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via Chicago Tribune, 1995

I immediately fell for the signature Demeter fragrance, a blend of geranium and frankincense. A year or so later, I’d go back for Demeter’s single-note Lavender scent.

It’s hard to explain how unusual these fragrances were at that moment. They were pared-down, nature-inspired, made by an individual who felt deeply about what he was creating. I was also fascinated by the idea that you could use them either on your body or as “atmosphere sprays.”

I’ve continued to follow Christopher Brosius’s work, up through his current projects as CB I Hate Perfume.

via PopSugar


I was visiting Bendel for an event with Sniffapalooza in 2006. The fragrance department had expanded to a space on the second-floor mezzanine, with views down to the first floor and up to the higher floors. It was an airy and beautifully lit spot, and the fragrance selection was carefully edited, combining old-world glamour like Caron with new, hard-to-find niche brands like Aqaba.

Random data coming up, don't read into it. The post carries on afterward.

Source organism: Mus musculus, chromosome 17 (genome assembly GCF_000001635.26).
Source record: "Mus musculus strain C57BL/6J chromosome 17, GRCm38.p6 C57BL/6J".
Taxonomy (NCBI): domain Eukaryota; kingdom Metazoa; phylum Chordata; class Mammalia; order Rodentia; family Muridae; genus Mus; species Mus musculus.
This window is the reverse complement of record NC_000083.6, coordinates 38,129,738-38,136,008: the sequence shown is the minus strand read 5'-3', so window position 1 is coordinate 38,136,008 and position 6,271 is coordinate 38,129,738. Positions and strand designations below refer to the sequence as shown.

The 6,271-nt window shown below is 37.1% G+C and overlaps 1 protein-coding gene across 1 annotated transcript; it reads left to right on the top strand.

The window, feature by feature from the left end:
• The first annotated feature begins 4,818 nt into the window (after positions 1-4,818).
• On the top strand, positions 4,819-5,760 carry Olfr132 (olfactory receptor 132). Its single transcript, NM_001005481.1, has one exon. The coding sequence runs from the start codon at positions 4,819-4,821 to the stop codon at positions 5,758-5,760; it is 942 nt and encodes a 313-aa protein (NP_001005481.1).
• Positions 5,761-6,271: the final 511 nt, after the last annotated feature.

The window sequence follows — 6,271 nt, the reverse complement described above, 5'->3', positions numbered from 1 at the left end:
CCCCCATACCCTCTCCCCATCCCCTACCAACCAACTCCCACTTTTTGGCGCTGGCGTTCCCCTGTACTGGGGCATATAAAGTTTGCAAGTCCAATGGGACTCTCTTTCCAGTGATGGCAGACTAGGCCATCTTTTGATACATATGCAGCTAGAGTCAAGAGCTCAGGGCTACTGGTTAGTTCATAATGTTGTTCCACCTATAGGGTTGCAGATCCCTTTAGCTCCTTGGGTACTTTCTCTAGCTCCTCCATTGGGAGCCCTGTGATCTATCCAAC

You can read my September 2007 “shopping report” from Henri Bendel here.

via Scent by Alexis/Alexis Karl

Henri Bendel had a long tradition of inviting select independent designers to hold “trunk shows” in the store, and at Sniffapalooza I met perfumer and artist Alexis Karl, who was showing her line Scent by Alexis. I bought a hand-gilded bottle of a fragrance named Venus in Furs (which I still own, nearly empty) and chatted with Alexis. I remember how she packaged each perfume in a small black box with a single black feather tucked inside.